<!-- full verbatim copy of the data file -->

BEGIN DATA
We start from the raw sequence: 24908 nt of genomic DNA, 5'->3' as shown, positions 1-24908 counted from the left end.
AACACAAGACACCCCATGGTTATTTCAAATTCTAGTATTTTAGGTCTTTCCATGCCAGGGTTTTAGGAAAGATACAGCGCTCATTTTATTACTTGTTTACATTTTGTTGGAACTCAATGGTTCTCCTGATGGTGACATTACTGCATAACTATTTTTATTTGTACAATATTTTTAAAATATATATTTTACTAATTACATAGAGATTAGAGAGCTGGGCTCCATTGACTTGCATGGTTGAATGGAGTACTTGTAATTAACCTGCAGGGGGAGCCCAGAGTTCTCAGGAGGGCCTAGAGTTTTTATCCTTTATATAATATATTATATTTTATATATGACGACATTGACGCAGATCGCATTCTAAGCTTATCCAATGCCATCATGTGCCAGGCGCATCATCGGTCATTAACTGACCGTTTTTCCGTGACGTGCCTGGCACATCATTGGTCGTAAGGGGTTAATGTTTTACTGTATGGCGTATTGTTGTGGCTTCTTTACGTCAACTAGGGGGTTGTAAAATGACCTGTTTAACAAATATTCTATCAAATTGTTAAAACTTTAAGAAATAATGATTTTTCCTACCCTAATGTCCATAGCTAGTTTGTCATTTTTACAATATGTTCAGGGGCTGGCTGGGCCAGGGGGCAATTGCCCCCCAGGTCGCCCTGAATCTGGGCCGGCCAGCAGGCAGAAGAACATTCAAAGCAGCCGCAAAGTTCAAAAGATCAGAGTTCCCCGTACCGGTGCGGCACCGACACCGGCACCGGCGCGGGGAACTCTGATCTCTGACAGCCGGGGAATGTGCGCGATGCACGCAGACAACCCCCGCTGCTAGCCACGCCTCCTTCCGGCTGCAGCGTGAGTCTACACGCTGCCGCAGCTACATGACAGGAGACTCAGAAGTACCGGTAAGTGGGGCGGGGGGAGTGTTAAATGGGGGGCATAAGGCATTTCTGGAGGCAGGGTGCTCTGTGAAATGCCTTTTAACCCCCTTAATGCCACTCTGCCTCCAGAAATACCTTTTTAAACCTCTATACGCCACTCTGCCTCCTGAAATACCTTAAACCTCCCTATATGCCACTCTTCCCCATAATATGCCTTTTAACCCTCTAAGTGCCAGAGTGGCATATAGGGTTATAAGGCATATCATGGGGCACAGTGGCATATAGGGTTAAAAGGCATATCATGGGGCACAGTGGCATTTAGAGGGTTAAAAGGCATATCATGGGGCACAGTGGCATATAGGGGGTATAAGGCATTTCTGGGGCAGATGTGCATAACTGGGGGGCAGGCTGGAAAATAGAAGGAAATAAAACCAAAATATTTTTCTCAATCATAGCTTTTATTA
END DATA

We start from the raw sequence: 24908 nt of genomic DNA, 5'->3' as shown, positions 1-24908 counted from the left end.
AACACAAGACACCCCATGGTTATTTCAAATTCTAGTATTTTAGGTCTTTCCATGCCAGGGTTTTAGGAAAGATACAGCGCTCATTTTATTACTTGTTTACATTTTGTTGGAACTCAATGGTTCTCCTGATGGTGACATTACTGCATAACTATTTTTATTTGTACAATATTTTTAAAATATATATTTTACTAATTACATAGAGATTAGAGAGCTGGGCTCCATTGACTTGCATGGTTGAATGGAGTACTTGTAATTAACCTGCAGGGGGAGCCCAGAGTTCTCAGGAGGGCCTAGAGTTTTTATCCTTTATATAATATATTATATTTTATATATGACGACATTGACGCAGATCGCATTCTAAGCTTATCCAATGCCATCATGTGCCAGGCGCATCATCGGTCATTAACTGACCGTTTTTCCGTGACGTGCCTGGCACATCATTGGTCGTAAGGGGTTAATGTTTTACTGTATGGCGTATTGTTGTGGCTTCTTTACGTCAACTAGGGGGTTGTAAAATGACCTGTTTAACAAATATTCTATCAAATTGTTAAAACTTTAAGAAATAATGATTTTTCCTACCCTAATGTCCATAGCTAGTTTGTCATTTTTACAATATGTTCAGGGGCTGGCTGGGCCAGGGGGCAATTGCCCCCCAGGTCGCCCTGAATCTGGGCCGGCCAGCAGGCAGAAGAACATTCAAAGCAGCCGCAAAGTTCAAAAGATCAGAGTTCCCCGTACCGGTGCGGCACCGACACCGGCACCGGCGCGGGGAACTCTGATCTCTGACAGCCGGGGAATGTGCGCGATGCACGCAGACAACCCCCGCTGCTAGCCACGCCTCCTTCCGGCTGCAGCGTGAGTCTACACGCTGCCGCAGCTACATGACAGGAGACTCAGAAGTACCGGTAAGTGGGGCGGGGGGAGTGTTAAATGGGGGGCATAAGGCATTTCTGGAGGCAGGGTGCTCTGTGAAATGCCTTTTAACCCCCTTAATGCCACTCTGCCTCCAGAAATACCTTTTTAAACCTCTATACGCCACTCTGCCTCCTGAAATACCTTAAACCTCCCTATATGCCACTCTTCCCCATAATATGCCTTTTAACCCTCTAAGTGCCAGAGTGGCATATAGGGTTATAAGGCATATCATGGGGCACAGTGGCATATAGGGTTAAAAGGCATATCATGGGGCACAGTGGCATTTAGAGGGTTAAAAGGCATATCATGGGGCACAGTGGCATATAGGGGGTATAAGGCATTTCTGGGGCAGATGTGCATAACTGGGGGGCAGGCTGGAAAATAGAAGGAAATAAAACCAAAATATTTTTCTCAATCATAGCTTTTATTA